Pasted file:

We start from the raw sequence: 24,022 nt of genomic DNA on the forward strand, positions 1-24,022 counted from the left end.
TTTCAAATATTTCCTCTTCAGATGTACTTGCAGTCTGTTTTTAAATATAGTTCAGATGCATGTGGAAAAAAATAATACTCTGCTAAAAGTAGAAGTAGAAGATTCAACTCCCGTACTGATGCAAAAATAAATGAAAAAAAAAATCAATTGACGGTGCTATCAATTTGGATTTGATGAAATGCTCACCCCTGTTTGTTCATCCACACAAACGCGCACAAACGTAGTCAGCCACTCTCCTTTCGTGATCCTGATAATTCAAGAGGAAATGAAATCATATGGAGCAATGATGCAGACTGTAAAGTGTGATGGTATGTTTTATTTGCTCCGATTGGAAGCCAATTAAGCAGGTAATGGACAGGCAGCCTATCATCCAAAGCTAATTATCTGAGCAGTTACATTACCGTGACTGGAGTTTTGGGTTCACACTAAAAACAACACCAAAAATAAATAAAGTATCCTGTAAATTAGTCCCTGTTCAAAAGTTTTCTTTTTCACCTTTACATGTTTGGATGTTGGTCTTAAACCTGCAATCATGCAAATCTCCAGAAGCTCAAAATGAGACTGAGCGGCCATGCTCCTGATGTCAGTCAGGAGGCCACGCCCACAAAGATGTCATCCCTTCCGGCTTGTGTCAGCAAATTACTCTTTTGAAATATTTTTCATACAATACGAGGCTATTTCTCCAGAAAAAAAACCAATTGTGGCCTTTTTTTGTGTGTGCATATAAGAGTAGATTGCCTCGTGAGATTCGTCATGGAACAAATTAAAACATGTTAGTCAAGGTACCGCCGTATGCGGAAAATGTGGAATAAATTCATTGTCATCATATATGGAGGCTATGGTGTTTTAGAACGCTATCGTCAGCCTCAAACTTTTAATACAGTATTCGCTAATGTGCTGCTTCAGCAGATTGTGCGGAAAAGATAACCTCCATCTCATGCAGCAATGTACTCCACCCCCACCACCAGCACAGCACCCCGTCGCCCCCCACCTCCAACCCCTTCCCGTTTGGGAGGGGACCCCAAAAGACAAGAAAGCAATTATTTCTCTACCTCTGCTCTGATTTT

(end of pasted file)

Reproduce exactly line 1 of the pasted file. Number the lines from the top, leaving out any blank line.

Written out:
We start from the raw sequence: 24,022 nt of genomic DNA on the forward strand, positions 1-24,022 counted from the left end.